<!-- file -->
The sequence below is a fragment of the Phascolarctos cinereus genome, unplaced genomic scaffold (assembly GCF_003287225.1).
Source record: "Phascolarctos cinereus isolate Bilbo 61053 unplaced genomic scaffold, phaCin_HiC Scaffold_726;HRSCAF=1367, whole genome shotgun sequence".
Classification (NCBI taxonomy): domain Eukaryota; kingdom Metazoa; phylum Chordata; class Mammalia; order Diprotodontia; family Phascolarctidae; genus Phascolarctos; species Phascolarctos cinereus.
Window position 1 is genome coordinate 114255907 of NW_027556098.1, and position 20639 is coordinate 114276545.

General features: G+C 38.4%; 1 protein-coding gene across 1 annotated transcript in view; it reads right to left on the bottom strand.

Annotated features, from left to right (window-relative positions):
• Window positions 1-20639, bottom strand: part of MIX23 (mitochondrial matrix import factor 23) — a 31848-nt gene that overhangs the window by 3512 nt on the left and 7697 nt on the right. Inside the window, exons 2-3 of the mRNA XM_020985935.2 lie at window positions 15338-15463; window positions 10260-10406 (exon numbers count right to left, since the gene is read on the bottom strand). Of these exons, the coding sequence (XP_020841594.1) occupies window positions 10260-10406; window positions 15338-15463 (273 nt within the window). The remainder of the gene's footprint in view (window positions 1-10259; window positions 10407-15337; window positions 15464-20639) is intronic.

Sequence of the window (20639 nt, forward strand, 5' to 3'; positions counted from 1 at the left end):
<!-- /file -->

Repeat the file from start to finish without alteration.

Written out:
The sequence below is a fragment of the Phascolarctos cinereus genome, unplaced genomic scaffold (assembly GCF_003287225.1).
Source record: "Phascolarctos cinereus isolate Bilbo 61053 unplaced genomic scaffold, phaCin_HiC Scaffold_726;HRSCAF=1367, whole genome shotgun sequence".
Classification (NCBI taxonomy): domain Eukaryota; kingdom Metazoa; phylum Chordata; class Mammalia; order Diprotodontia; family Phascolarctidae; genus Phascolarctos; species Phascolarctos cinereus.
Window position 1 is genome coordinate 114255907 of NW_027556098.1, and position 20639 is coordinate 114276545.

General features: G+C 38.4%; 1 protein-coding gene across 1 annotated transcript in view; it reads right to left on the bottom strand.

Annotated features, from left to right (window-relative positions):
• Window positions 1-20639, bottom strand: part of MIX23 (mitochondrial matrix import factor 23) — a 31848-nt gene that overhangs the window by 3512 nt on the left and 7697 nt on the right. Inside the window, exons 2-3 of the mRNA XM_020985935.2 lie at window positions 15338-15463; window positions 10260-10406 (exon numbers count right to left, since the gene is read on the bottom strand). Of these exons, the coding sequence (XP_020841594.1) occupies window positions 10260-10406; window positions 15338-15463 (273 nt within the window). The remainder of the gene's footprint in view (window positions 1-10259; window positions 10407-15337; window positions 15464-20639) is intronic.

Sequence of the window (20639 nt, forward strand, 5' to 3'; positions counted from 1 at the left end):